Max Maxfield, Editor in Chief of the new UBM/Xilinx site All Programmable Planet:
“We are interested in all the things that have to do with programmable “stuff.” … All this explains why any system architect or hardware design engineer looking at creating any form of electronic system or product now includes programmable devices in all their forms in the deliberations.”
Notice also the same marketing slogan at xilinx.com: “All Programmable technologies and devices”. No longer mere programmable logic.
I speculate that this is a new community site for Xilinx users which, with the launch of Zync EPP and Vivado high level tools and the roll-out of 7 Series devices, will drive new marketing messaging that repositions Xilinx products: as mainstream system design platforms and tools, applicable to any problem. No longer are FPGAs just for glue, low volume ASIC prototyping, routers, base stations, or custom accelerators. No longer are they relegated to the data plane, subordinate to some other embedded processor SoC. Rather with arrival of Zync, start to think of their product line as fast time-to-market platforms and tools for developing and shipping complete integrated systems, including volume consumer electronics. Expect to see a much greater emphasis on high level software assets — preported OSs (Linux, Android, …), applications frameworks (TV, automotive, medical), and targeted design platforms and kits, and more product love for embedded systems designers and software developers.
Xilinx has picked an apt slogan that nicely captures the value proposition of its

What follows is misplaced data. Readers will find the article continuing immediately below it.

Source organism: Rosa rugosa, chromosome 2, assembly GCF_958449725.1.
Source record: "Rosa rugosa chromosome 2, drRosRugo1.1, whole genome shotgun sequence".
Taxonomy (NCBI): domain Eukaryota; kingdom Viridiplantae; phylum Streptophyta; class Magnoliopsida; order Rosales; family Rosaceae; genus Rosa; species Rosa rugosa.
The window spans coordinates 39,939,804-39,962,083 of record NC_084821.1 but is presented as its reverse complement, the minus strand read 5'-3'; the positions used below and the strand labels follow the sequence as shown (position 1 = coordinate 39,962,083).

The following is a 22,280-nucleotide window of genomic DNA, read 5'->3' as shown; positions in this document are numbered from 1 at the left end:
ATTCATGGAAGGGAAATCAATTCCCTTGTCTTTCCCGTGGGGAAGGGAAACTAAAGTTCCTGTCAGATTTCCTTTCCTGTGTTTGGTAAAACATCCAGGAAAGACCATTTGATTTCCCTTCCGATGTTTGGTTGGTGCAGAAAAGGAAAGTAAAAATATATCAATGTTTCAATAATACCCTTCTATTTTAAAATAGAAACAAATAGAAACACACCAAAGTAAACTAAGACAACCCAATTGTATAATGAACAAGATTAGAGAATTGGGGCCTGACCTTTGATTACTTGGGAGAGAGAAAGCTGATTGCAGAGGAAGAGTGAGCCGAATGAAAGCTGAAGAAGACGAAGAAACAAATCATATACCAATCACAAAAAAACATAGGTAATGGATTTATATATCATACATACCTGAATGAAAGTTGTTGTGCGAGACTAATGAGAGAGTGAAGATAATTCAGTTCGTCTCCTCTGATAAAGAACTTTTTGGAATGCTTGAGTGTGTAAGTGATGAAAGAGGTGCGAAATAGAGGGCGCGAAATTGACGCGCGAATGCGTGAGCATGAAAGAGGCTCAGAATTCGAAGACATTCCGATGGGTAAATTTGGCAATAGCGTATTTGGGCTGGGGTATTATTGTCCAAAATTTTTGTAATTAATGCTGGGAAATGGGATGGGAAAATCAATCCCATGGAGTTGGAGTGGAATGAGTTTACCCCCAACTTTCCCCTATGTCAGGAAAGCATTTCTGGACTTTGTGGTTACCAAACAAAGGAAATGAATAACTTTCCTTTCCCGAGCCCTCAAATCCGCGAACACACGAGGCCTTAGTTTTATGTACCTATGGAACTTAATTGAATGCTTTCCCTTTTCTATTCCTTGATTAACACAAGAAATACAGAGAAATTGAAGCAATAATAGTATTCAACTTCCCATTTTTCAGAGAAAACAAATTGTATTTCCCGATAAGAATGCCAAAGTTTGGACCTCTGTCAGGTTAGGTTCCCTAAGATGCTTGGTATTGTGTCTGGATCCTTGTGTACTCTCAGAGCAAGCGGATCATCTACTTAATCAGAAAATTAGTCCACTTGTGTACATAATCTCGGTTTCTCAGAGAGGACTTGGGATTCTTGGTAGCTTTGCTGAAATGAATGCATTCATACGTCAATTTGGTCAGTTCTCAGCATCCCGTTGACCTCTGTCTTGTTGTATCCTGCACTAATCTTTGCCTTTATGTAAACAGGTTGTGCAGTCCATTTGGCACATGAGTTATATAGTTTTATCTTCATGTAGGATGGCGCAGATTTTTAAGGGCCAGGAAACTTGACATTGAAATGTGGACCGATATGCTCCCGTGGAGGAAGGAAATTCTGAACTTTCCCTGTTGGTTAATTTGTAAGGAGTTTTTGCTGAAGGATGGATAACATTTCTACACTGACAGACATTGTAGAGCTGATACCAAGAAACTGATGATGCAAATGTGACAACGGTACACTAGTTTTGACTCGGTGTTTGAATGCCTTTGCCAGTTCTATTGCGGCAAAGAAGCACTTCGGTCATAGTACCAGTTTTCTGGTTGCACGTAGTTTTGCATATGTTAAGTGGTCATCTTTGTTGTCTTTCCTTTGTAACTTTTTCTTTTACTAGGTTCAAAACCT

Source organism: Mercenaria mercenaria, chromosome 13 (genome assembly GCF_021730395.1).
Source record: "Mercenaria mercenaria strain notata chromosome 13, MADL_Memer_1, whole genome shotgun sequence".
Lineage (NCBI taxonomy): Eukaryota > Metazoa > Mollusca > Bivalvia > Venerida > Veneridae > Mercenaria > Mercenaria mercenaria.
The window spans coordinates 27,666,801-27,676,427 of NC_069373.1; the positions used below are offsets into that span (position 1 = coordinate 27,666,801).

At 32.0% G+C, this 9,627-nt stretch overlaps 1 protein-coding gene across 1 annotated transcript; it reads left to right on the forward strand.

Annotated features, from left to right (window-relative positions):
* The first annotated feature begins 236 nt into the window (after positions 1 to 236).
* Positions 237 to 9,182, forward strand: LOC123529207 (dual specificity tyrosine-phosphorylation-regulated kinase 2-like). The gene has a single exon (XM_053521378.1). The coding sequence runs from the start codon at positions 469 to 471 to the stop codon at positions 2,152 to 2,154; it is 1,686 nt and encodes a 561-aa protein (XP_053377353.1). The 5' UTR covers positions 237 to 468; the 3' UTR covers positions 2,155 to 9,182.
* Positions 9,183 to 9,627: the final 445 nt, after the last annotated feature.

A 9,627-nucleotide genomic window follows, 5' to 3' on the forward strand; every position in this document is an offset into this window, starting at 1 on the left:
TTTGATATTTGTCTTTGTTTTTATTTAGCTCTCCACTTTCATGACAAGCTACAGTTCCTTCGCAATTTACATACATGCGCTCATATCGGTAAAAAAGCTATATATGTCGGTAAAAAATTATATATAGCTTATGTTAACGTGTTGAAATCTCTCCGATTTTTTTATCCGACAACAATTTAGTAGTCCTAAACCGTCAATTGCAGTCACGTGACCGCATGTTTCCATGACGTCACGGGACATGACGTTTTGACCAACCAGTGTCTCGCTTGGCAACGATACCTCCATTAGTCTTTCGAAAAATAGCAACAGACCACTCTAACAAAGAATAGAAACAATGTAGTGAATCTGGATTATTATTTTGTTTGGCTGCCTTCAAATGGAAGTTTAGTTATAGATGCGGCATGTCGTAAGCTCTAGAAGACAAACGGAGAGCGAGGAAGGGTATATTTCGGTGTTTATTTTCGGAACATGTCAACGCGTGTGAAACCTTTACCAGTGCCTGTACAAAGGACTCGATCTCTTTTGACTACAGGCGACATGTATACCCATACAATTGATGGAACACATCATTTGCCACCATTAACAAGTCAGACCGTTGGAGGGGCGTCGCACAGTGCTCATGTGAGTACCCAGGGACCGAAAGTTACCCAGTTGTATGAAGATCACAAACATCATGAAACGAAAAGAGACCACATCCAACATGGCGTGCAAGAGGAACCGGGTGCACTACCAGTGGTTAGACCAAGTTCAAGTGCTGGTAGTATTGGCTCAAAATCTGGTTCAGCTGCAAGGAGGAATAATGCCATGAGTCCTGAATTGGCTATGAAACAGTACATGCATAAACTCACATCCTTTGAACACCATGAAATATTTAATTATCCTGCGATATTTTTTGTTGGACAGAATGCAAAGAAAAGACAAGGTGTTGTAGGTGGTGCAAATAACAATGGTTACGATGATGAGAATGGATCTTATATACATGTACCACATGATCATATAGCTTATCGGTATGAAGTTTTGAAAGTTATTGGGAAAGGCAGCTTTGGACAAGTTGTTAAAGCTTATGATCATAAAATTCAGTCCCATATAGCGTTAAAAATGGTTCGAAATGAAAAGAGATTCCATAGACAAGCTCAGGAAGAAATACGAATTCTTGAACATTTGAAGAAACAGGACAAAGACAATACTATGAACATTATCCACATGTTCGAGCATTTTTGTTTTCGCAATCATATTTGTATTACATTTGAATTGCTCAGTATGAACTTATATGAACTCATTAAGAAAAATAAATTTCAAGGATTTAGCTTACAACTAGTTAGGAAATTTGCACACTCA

programmable logic All Programmable platforms.
UPDATE: See also the Xilinx Company Overview page which makes this quite explicit. Xilinx technologies have evolved from “Programmable Logic Devices”; now “All Programmable Devices Enables Programmable Systems ‘Integration'”.
In 2010 and 2011 I gave this survey talk on prospects for continued exponential scaling of computer performance for the Singularity University Graduate Studies Program, in Mountain View, CA.
It is in three parts: prospects for continued transistor scaling; the transition to parallel computer architecture; and the challenges of writing mainstream software for parallel computers.
It has been about nine years since my last blog post at FPGA CPU News. How’s that for taking a break?
Back then I returned to Microsoft as a performance architect on the .NET Common Language Runtime. (Example.) Around 2004 it became clear that clock frequency scaling was at its asymptotic end and future performance scaling would increasingly come from parallel computing. I spent the next five years working to get Microsoft’s client software stack, and in particular its developer platform and tools ready for mainstream multi-core, manycore, and heterogeneous platforms. My mission was “to provide loveable parallel programming models, tools, and infrastructure that enable any developer to write robust software that scales up on new hardware”. I led a product incubation on transactional memory and 2007-09 I helped define and build Microsoft’s Parallel Computing Platform strategy, team, and software, some of which shipped in Visual Studio 2010.
I have missed blogging. I microblog on twitter, but it does not afford the space to elaborate on a topic.
The main theme of this blog is implementing parallel computers in FPGAs, but I will also use this space to sound off on other matters of interest to me.
For starters I am going to bring forward the archived FPGA CPU News content, bit by bit. Unfortunately the old site was just a big sed script so there is no good automated solution. I will fix linkrot where I can. Otherwise dead links will get dead-url’d and
struck out. These articles should follow in reverse chronological order.
For the time being, the old archived site is at http://fpgacpu.org and this site will be at http://fpga.org. When I finish importing the archived content, I will remove the old site (both will point here).
Thank you for visiting.